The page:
Abstract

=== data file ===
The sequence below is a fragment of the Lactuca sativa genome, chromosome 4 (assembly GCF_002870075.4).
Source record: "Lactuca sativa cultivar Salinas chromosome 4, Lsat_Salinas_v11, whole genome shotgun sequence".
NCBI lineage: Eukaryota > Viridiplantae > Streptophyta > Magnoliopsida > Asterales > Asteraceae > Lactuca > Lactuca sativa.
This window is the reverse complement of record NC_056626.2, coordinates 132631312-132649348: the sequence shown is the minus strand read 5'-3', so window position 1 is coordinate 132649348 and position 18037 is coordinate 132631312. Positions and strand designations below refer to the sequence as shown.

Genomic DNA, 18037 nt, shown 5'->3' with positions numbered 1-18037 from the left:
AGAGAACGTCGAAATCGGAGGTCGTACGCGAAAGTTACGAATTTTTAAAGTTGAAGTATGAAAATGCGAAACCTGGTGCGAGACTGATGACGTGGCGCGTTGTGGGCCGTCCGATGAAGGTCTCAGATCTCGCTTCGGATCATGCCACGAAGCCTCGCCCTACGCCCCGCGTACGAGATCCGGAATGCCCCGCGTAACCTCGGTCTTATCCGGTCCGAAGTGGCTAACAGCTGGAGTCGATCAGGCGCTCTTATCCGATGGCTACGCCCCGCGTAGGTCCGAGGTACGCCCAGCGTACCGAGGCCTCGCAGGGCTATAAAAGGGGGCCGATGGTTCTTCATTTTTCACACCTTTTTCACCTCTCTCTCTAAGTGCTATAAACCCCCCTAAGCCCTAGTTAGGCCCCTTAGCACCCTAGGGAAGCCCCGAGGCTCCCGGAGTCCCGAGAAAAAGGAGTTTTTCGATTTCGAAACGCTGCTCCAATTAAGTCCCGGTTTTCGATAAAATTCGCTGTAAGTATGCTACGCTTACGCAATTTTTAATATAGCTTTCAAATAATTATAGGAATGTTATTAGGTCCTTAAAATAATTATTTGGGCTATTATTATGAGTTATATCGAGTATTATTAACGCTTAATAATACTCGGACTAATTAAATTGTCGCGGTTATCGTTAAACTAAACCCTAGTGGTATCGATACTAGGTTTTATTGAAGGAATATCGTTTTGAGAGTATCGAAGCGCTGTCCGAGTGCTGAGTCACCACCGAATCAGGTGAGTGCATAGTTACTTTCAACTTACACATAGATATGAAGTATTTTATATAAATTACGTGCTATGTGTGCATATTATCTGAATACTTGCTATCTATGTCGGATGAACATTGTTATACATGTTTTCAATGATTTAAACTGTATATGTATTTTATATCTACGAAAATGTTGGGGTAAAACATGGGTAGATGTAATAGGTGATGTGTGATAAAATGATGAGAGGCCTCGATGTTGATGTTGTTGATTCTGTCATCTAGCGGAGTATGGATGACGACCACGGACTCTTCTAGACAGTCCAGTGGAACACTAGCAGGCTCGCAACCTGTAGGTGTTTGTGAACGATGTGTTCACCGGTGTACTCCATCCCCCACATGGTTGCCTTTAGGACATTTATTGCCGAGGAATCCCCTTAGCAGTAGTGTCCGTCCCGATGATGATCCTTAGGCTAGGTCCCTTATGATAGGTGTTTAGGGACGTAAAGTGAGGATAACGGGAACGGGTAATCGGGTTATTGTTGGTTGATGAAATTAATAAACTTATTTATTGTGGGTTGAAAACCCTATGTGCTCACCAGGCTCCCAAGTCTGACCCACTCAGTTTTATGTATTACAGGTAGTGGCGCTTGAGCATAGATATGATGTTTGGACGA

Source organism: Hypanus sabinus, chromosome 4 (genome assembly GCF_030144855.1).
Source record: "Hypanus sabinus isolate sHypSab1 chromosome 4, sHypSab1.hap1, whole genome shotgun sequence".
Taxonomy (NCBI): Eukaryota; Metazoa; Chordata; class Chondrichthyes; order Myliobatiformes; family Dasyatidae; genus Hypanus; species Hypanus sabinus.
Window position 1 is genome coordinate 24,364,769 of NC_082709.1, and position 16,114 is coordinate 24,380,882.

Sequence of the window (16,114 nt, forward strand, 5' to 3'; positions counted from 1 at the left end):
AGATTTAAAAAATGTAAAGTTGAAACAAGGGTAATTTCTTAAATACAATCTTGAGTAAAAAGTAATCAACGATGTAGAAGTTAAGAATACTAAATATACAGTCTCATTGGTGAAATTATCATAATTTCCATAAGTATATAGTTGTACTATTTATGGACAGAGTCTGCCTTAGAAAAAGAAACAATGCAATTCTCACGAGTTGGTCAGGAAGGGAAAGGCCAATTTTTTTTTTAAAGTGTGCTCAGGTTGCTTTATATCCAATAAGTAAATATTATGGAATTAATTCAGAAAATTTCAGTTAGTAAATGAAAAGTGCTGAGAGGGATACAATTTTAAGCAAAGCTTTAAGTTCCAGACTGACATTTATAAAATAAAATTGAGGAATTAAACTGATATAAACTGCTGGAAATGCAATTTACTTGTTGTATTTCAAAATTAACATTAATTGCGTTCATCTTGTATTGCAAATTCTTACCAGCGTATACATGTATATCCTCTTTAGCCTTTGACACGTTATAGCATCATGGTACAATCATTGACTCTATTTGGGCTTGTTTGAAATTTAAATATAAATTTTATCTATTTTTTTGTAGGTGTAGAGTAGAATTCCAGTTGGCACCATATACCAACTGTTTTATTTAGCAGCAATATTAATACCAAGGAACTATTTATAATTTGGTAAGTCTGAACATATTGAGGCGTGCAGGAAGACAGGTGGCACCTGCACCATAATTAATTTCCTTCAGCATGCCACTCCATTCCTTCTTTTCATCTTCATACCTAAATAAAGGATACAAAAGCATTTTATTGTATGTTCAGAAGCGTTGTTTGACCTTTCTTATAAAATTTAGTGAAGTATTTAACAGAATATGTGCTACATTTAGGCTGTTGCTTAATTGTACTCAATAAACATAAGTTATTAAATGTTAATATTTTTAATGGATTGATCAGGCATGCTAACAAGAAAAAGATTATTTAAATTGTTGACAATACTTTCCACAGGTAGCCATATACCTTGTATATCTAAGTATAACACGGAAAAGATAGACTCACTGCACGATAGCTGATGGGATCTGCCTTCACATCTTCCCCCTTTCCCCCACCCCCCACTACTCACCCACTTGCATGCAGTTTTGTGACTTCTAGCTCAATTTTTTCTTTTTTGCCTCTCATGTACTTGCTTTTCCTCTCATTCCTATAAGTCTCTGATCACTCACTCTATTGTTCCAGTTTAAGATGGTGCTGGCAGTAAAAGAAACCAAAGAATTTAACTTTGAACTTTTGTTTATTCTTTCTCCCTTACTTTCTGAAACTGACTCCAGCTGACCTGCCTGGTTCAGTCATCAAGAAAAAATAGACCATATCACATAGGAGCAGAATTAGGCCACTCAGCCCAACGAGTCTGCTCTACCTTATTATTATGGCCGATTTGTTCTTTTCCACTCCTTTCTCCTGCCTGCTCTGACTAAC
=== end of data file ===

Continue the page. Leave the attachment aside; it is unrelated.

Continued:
Shieber's abstract parsing algorithm (Shieber 1992) for unification grammars is an extension of Earley's algorithm (Earley 1970) for context-free grammars to feature structures. In this paper, we show that, under certain conditions, Shieber's algorithm produces what we call a nonminimal derivation: a parse tree which contains additional features that are not in the licensing productions. While Shieber's definition of parse tree allows for such nonminimal derivations, we claim that they should be viewed as invalid. We describe the sources of the nonminimal derivation problem, and propose a precise definition of minimal parse tree, as well as a modification to Shieber's algorithm which ensures minimality, although at some computational cost.

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